Natural Selection is about survival and evolution. Evolution requires a change in traits in a way that increases the chances of the species’ survival. But some species are not able to evolve successfully. Those species become victims of natural selection. Free markets are similar to nature in this respect. Companies that cannot catch up with the changing demands of customers usually do not make it. Transformation is business evolution.
Autonomous vehicles are improving themselves every day by collecting more and more data, vehicles become more entertaining with advanced technologies, car ownership leaves its place to mobility as a service, and companies become more capable digitally and more electronically focused… These are causing the transformation into the Mobility Ecosystem and this change is supported by the shifting market demand for more sustainable alternatives.
Remaining a leader is a less likely scenario for most companies if they do not stay up to date with industry developments, in other words, if they cannot transform. Reasons behind such a failing may include not having the capital requirements for widespread change, especially for the companies that have not carried out research and development in this area (which is why we think the key players will survive) or being too slow to adapt to such a change. Decades of accumulation of technology and knowledge are giving a competitive edge to the current industry leaders. Yet, even they may not be able to survive and also become a victim of natural selection if they cannot solve the problems that come with being too big, such as being slow and rigid.
Winds of Change: The Age of Digitalization
Many mature industries are experiencing significant technological disruption. In the case of the automotive industry, this disruption is caused by self-driving cars that collect data and improve themselves, electric vehicles, and ecosystems within the vehicles that open up the whole operating system to third parties to write apps, mostly for navigation, communication, and entertainment. Even the importance of the concept of ownership is changing. App-based car rentals that allow their users to pay only for the used time are popular. So, the age of physical attributes like appearance, size, and horsepower is now behind us. This is the new age of digitalization.
This new age brings new leaders. Tesla is currently the 6th most valuable American company on the US Stock Market and currently has a market cap of $767 billion. The next closest automaker is Toyota, with a market cap of around $232 billion. So, currently, Tesla has 3.3 times the market cap of its closest rival, even though it can be considered a relatively new player by the standards of the automotive industry. What is the reason behind this? Is digital enabling a higher CAGR (Compound Annual Growth Rate)? Why is Tesla outperforming the rest of the industry?
Well-established, well-known companies with a strong track record are trying to transform and adapt. Meanwhile, they are being outperformed by Tesla, the most disruptive company in the industry. In the chart above, estimated CAGR in 10 years and estimated DMI scores of automotive leaders are given. Tesla, as a more technological alternative, will have a very strong position in the mobility ecosystem through the advantage of being one of the first movers. The alternatives such as Toyota, Mercedes, Volkswagen, BYD, GM, and Ford are expected to grow less due to their expected Digital Maturity Index scores. Yet, even though their market caps are not as big as Tesla’s, Lucid and Rivian are also expected to have higher CAGR due to being more digitally mature in comparison. All the digital leaders are born in the new world, and historical alternatives may be too big to adapt as fast as they do.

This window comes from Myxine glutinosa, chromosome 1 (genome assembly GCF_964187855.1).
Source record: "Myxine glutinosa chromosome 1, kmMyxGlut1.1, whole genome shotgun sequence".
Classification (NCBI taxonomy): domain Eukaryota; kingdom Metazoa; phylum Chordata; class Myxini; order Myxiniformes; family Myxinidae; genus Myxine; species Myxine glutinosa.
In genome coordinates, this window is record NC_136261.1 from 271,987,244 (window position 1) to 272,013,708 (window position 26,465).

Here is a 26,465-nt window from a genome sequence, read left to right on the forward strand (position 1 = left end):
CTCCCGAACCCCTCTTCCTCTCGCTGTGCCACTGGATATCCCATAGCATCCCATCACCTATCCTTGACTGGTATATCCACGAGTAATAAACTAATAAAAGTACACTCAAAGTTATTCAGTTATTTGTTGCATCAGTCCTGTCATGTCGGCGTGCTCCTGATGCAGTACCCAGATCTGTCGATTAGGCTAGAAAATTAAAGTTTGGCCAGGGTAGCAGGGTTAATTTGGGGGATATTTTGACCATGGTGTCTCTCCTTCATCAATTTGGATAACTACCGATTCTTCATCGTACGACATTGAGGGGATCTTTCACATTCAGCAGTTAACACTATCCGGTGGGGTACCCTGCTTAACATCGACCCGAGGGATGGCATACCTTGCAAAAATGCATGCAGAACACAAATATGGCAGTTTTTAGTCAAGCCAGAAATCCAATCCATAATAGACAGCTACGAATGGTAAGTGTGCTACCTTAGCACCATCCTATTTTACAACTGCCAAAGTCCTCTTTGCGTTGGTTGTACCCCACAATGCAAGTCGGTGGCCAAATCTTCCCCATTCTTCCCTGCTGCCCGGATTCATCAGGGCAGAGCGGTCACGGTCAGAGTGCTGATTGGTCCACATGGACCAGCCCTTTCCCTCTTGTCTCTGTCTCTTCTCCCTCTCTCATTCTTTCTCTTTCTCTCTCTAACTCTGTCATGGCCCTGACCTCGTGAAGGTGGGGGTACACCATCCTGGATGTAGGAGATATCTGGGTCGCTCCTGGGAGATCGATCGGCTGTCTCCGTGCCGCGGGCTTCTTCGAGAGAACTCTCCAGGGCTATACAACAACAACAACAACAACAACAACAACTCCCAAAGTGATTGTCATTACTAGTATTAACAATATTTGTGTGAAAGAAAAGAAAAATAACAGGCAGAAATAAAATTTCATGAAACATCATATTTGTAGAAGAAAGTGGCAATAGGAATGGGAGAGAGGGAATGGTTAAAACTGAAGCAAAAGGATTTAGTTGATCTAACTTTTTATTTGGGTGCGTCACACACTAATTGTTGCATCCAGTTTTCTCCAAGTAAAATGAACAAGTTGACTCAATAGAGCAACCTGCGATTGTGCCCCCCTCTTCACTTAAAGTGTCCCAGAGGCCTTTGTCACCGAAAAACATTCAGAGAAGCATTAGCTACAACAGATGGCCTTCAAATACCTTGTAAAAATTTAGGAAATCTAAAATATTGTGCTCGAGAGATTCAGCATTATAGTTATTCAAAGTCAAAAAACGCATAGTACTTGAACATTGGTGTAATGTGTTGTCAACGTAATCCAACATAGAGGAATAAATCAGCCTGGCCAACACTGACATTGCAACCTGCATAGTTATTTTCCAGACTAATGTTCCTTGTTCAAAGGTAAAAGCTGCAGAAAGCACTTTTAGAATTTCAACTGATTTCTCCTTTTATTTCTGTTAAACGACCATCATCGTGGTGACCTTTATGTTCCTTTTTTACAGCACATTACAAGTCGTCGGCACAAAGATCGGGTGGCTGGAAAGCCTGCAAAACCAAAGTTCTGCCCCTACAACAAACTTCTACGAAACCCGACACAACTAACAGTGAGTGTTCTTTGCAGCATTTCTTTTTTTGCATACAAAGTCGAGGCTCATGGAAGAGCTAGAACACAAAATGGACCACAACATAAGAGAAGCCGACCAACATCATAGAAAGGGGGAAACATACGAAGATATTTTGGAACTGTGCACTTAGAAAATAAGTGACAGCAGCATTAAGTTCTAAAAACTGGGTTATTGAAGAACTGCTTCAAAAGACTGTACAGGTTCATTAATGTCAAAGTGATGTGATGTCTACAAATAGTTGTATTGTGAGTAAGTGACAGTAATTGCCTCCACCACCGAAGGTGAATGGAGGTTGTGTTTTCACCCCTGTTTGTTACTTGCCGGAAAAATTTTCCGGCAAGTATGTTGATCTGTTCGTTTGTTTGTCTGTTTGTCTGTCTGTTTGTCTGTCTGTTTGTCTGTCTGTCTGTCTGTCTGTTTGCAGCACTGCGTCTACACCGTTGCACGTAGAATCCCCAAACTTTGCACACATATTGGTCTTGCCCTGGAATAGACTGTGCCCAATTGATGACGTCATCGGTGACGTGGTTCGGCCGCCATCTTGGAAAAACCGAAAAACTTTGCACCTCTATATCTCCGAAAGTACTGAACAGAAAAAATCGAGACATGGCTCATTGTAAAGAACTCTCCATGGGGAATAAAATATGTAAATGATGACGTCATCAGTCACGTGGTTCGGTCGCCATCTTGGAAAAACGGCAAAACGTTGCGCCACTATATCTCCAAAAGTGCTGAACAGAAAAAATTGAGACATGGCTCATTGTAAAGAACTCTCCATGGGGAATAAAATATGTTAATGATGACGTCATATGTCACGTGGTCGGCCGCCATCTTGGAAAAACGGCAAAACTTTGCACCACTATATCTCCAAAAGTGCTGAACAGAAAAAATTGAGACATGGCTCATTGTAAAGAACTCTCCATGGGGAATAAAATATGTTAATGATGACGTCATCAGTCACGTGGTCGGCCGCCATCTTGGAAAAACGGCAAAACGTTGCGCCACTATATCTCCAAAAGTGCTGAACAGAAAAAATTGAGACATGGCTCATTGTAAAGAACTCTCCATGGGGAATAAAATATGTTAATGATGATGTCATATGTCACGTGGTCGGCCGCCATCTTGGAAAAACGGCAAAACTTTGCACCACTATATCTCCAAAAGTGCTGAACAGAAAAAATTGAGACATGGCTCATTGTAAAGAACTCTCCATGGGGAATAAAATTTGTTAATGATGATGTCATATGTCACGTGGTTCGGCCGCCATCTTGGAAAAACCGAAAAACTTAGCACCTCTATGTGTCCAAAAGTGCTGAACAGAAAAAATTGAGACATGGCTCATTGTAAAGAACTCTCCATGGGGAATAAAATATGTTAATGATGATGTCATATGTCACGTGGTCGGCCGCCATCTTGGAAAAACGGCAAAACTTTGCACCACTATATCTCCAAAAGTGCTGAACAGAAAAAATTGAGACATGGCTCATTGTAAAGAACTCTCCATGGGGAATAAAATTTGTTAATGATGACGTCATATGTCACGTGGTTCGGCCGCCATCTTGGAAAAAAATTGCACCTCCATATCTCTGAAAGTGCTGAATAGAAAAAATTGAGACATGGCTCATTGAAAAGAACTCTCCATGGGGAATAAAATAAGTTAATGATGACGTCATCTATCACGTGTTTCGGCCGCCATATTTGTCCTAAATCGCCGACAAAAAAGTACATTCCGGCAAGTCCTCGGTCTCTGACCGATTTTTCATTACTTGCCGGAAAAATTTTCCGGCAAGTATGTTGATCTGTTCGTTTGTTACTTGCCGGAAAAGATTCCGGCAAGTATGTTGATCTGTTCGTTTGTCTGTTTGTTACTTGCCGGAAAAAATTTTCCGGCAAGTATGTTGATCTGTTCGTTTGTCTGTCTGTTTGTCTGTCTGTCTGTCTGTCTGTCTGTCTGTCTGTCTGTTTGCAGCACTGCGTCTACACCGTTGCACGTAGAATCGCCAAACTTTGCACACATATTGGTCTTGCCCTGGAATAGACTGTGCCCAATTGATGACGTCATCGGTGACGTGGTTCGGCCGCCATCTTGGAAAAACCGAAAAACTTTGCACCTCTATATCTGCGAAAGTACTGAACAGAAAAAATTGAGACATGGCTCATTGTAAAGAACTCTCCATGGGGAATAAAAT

There will be more new entrants, even though the entry barriers are high. Especially in periods of transition as we are seeing right now, appetites tend to be larger than normal, since such times create lots of new opportunities. New entrants that are built in this new era will mostly be focused on data collection, digitalization, and sustainability initiatives.
The Digital Age is Green
Digitalization is a game changer, yet it is not the only trending topic. Factors such as Brexit, COVID-19, and climate change have affected consumer behaviour and change brings unpredictability along with it. Yet, it is quite clear that demand for more sustainable alternatives is increasing.
Sustainability has now become a requirement, and the end of the combustion engine is near. The policies of lawmakers are also changing alongside customer demand. For instance, The European Climate Law sets a target of reducing gas emissions by 55% compared to 1990s levels and sets a legally binding target of net zero greenhouse gas emissions by 2050. By implementing such policies, Europe is aiming to be the first carbon neutral continent and is even challenging all the others in this respect by saying if other continents can better Europe’s efforts, all of us are the winners. Another example is the UK announcing the end of the sale of new petrol and diesel vehicles in 2030. So, it is now time for all the research and development investments into sustainability to pay off.
Survival of the Fittest
It is a process of natural selection. The ones that are “fit” enough, i.e., the ones that can successfully evolve, are the ones that survive. The complex situation and the market changes create a wealth of opportunities for the fittest companies. In order to continue as market leaders, companies should first understand this change and position their situation within it by measuring. Then they should transform in a way that improves the whole mobility ecosystem. Anyone that can create an impact as a result will be able to take home all the spoils.